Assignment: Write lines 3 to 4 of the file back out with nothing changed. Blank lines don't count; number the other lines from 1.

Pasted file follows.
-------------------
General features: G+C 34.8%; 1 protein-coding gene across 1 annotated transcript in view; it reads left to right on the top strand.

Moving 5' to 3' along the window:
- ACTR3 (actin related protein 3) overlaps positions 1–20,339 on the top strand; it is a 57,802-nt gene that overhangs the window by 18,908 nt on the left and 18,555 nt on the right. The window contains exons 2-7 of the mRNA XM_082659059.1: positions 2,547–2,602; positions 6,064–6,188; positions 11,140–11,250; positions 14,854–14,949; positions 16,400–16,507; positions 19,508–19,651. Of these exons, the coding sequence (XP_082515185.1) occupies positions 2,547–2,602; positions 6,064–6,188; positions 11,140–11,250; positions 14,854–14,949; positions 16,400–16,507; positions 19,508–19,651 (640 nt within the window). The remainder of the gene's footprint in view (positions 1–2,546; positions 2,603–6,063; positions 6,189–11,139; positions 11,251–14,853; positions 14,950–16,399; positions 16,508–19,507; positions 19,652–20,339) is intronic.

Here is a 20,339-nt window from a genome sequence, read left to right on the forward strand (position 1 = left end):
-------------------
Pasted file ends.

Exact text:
- ACTR3 (actin related protein 3) overlaps positions 1–20,339 on the top strand; it is a 57,802-nt gene that overhangs the window by 18,908 nt on the left and 18,555 nt on the right. The window contains exons 2-7 of the mRNA XM_082659059.1: positions 2,547–2,602; positions 6,064–6,188; positions 11,140–11,250; positions 14,854–14,949; positions 16,400–16,507; positions 19,508–19,651. Of these exons, the coding sequence (XP_082515185.1) occupies positions 2,547–2,602; positions 6,064–6,188; positions 11,140–11,250; positions 14,854–14,949; positions 16,400–16,507; positions 19,508–19,651 (640 nt within the window). The remainder of the gene's footprint in view (positions 1–2,546; positions 2,603–6,063; positions 6,189–11,139; positions 11,251–14,853; positions 14,950–16,399; positions 16,508–19,507; positions 19,652–20,339) is intronic.

Here is a 20,339-nt window from a genome sequence, read left to right on the forward strand (position 1 = left end):